It’s been a rough week for fans of local restaurants. News that beloved Charlotte’s BakerEatery will close shocked its loyal customers and word continues to spread about the closures of California Wok and Big D’s Tri-Tip.
Closures like these sometimes inspire snide comments about how Fresno can’t support local restaurants.
Running a mom and pop restaurant is certainly a huge challenge. And not making enough money is probably the No. 1 reason they close.
But often there’s a lot more going on behind the scenes.
Charlotte’s is one example. In case you missed my story Friday, Charlotte’s is closing April 24 after 10 years in business. The owners of the Tower District bakery serving gluten-free goodies, soups and sandwiches want to retire.
Susan Rocha, 64, says she and her husband get up at 1 a.m. and put in 12-hour days at the bakery. Her husband, who is the baker, doesn’t really get any days off as he constantly deals with the 24-hour process it takes to make the sourdough bread.
“We don’t have to go out of business,” Rocha said last week. “We just chose this time because the opportunity was just right.”
Dusty Buns, the restaurant and food truck, hopes to take over the space Charlotte’s will leave behind.
It’s not clear why California Wok on West Shaw Avenue or Big D’s Tri-Tip closed.
The owner of California Wok, the restaurant that blended Asian cuisine with American food, could not be reached for comment. The restaurant near the Broadway Faire movie theater closed weeks ago, its booths and tables removed and granite countertops in a pile on the floor in recent days.
Rumors that the restaurant was moving to the northeast corner of Shaw and West avenues aren’t true, according to the landlord, who has another business in the works for the space in question. And other rumors haven’t turned out to be true either.
Big D’s was the downtown sandwich shop in the funky brick building on Divisadero Street with the tiny entrance that turned into a much bigger restaurant.
Not making enough money is always a big reason restaurants fail. But there are other reasons, too.
Sometimes it’s the messy dynamics of family and business. Divorces happen. Children don’t always want to take over the family business, or maybe the business just isn’t the same without the driving passion of the founder.
And leases coming up for renewal can prompt closures, says Roman Cota, president of the Fresno chapter of the California Restaurant Association. Sometimes landlords jack up the rent too much.
“Or, it’s a time for you to say, ‘Do I really want to continue on for another 5 to 10 years? Hey, this is my out,’ ” he says.
Why not sell the business?
Sometimes there’s not all that much to sell — the name, maybe some equipment, Cota says. But couples who run small restaurants often have one half working as chef and the other working the front house. There’s not a heck of a lot of extra income coming in to make it appealing to a buyer, despite how much customers value the restaurant.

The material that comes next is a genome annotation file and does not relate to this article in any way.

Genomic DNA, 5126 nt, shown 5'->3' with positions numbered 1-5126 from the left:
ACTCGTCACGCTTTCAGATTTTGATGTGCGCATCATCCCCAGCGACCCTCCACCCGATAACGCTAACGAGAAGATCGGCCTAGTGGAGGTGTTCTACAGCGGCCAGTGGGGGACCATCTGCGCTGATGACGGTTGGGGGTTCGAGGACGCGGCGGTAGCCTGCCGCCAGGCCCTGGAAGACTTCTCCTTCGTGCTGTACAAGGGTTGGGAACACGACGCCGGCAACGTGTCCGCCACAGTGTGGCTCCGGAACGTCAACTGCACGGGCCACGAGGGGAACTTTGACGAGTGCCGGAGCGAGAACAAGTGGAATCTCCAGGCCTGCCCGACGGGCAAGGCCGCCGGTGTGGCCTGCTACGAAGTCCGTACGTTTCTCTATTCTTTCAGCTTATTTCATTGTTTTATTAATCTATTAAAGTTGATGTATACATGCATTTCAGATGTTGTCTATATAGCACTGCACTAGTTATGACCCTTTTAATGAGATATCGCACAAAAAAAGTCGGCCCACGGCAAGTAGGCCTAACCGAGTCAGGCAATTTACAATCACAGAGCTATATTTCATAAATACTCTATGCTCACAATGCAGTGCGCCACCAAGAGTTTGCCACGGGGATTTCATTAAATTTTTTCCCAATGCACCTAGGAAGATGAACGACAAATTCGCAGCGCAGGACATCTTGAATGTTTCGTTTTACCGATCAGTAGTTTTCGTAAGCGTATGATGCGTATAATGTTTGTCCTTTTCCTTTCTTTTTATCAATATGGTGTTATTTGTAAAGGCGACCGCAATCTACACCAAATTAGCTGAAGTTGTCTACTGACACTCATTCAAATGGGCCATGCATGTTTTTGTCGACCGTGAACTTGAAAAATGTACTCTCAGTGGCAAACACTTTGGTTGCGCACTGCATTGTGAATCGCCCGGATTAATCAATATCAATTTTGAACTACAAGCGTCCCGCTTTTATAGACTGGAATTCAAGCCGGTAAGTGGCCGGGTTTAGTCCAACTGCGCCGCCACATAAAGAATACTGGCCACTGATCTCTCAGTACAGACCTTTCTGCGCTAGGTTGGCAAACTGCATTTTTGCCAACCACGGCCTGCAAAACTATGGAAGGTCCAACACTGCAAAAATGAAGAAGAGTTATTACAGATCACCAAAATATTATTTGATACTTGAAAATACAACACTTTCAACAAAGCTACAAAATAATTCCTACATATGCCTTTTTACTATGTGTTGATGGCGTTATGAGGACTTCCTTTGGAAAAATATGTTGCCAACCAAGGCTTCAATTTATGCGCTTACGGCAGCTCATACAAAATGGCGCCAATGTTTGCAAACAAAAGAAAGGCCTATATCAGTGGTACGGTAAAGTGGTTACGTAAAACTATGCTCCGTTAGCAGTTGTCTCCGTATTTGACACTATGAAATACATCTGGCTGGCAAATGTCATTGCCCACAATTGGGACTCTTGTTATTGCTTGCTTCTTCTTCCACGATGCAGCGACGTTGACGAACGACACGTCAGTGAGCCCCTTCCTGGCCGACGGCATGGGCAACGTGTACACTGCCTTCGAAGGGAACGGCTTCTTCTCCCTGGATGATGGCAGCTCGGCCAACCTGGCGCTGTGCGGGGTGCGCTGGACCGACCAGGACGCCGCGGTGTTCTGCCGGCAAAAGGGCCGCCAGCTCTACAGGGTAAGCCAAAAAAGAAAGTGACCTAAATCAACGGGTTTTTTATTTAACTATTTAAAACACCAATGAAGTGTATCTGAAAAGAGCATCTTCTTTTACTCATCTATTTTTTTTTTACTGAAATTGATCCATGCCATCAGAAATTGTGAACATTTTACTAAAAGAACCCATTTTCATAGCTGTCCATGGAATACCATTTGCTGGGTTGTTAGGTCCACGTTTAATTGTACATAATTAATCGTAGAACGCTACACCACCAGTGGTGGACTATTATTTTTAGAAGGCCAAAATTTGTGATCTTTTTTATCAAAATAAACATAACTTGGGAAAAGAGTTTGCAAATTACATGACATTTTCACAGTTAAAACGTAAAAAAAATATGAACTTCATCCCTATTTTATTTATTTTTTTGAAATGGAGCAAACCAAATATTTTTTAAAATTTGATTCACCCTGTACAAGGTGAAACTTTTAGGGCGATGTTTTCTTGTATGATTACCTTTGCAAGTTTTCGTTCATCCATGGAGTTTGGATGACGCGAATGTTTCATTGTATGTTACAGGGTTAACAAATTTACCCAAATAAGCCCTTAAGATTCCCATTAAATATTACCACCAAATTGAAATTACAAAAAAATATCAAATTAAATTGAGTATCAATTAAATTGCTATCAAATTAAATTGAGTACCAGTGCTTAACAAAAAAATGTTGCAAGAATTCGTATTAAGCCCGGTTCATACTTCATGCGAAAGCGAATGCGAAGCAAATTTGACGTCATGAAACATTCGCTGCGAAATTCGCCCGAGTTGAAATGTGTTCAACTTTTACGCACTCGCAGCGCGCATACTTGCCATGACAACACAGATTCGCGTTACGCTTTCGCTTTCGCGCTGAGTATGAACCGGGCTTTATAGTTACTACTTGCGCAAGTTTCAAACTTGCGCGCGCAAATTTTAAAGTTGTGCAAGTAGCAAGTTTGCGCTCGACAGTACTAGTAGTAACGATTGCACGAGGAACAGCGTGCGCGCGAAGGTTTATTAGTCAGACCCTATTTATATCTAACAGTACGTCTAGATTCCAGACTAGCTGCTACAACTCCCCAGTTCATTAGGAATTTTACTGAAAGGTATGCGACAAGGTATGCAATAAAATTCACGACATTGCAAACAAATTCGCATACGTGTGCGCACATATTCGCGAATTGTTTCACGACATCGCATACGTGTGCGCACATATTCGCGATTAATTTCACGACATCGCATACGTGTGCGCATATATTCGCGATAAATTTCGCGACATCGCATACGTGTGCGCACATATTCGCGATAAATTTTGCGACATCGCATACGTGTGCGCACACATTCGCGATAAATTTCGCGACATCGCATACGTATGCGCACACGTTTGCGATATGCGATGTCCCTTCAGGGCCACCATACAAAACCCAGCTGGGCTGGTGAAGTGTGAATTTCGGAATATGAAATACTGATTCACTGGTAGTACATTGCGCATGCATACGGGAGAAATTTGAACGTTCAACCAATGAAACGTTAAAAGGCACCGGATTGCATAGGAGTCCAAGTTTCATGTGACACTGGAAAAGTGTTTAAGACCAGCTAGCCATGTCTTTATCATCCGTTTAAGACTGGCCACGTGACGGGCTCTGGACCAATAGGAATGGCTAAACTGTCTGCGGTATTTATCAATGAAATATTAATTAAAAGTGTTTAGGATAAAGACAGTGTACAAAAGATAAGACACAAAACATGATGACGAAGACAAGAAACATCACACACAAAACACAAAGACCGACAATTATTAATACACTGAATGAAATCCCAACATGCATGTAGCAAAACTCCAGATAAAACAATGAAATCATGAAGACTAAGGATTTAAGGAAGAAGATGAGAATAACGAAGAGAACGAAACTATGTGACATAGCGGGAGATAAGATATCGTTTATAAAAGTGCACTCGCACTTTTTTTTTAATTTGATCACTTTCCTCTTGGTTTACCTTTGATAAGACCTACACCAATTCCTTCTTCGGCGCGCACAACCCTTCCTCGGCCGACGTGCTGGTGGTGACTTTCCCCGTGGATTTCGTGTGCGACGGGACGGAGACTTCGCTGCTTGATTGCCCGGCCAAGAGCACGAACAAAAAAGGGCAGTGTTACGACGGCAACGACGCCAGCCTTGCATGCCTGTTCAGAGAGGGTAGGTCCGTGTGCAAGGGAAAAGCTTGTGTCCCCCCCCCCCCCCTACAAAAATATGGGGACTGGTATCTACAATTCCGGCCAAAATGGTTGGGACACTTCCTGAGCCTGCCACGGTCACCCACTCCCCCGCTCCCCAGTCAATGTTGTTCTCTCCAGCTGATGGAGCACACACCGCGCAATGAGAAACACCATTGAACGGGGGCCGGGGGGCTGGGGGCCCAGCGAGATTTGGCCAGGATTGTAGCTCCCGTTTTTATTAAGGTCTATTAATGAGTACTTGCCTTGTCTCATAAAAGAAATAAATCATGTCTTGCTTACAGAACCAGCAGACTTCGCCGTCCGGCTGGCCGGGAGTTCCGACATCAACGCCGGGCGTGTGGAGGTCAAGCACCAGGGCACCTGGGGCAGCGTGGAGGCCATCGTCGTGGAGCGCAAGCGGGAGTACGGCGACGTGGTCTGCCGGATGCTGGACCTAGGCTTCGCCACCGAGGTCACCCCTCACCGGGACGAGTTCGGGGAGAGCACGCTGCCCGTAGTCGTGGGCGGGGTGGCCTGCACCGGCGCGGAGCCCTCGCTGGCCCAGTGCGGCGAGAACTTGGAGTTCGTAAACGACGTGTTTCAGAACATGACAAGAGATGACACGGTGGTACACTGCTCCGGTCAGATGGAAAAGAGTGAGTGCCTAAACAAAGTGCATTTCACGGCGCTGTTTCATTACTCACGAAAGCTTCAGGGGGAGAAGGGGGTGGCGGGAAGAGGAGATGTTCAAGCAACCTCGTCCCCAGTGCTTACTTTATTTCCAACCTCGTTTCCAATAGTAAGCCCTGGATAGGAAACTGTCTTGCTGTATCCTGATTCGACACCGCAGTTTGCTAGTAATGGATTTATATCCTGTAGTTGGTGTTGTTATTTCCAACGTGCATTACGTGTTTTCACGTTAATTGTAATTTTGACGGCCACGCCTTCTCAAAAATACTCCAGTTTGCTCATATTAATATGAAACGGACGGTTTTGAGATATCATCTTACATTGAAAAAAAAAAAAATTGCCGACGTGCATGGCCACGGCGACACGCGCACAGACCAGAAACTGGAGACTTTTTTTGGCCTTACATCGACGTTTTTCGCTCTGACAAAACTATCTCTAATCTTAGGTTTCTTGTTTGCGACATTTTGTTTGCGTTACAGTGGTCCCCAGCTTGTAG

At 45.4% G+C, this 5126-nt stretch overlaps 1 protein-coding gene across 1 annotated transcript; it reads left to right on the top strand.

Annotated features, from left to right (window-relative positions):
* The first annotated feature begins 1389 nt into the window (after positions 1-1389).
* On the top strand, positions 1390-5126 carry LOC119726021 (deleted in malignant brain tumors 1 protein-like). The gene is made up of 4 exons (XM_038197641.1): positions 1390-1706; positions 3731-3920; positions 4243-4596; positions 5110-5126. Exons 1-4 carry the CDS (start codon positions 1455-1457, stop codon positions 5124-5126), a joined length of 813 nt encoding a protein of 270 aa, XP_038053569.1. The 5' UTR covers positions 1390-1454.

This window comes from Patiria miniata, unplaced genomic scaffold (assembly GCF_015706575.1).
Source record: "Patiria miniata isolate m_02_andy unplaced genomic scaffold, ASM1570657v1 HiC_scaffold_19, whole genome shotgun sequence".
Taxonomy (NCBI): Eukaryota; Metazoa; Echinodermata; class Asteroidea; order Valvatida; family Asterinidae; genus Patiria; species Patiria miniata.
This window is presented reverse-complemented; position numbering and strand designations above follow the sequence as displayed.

In Charlotte’s case, the couple will hang on to the name. They’re selling their gluten-free scones, muffins and other treats at the Vineyard Farmers Market on Saturday mornings at Blackstone and Shaw avenues. They’ll also start selling on Wednesday afternoons there soon.
And since we’re talking about closures, it doesn’t feel right not to mention the Silver Dollar Hofbrau. Fresno is still mourning this place, which closed in January after more than three decades in business.
You may have seen the story about owner Truman Campbell, who died peacefully in his sleep last month at age 86. His death came just two months after we sat in a booth at the hofbrau for an interview the morning after it closed.
He talked about the “great ride” the landmark restaurant had, but also how it didn’t quite fit into modern times. He was a delightful fellow with a lot to say and a life well lived. Fresno is lucky to have known him.
A “for lease” sign is up on the building, and I’ll keep you updated on what comes next for the space.
A few weeks ago I told you about the closure of Tailspin Tommy’s, the little cafe at Chandler Airport. The owners just couldn’t make it pencil out. They were in the process of finalizing a deal to sublease the space to a new owner/operator.
It turns out they didn’t have the right to do that since the restaurant is on public property. Instead, any restaurateur looking to lease the space needs to go through a formal bidding process with the city, which will choose the proposal it likes the best.
That process hasn’t started yet because the city is cleaning up the space, replacing the ketchup-stained carpet and some tile. But it will in a month or two, says Rick Duncan, interim public information officer for both of Fresno’s airports.
It’s an interesting look at a tricky — yet cool — location. Several restaurants have come and gone in the space. It’s probably the only place in town where you feel you’ve been transported to the 1940s and can watch planes take off and land.
But the same thing that makes it interesting makes it challenging. It’s off the beaten path and has a hard time attracting a dinner crowd, which may be why the previous tenants paid zero rent, Duncan says.
That doesn’t mean future tenants will have free rent, he notes. That all depends upon what’s in the proposal the city chooses.
“We’re hoping, and we’re going to keep fighting to get someone in there that can make it work,” he says. “Where else can you get pilots landing to go to your restaurant?”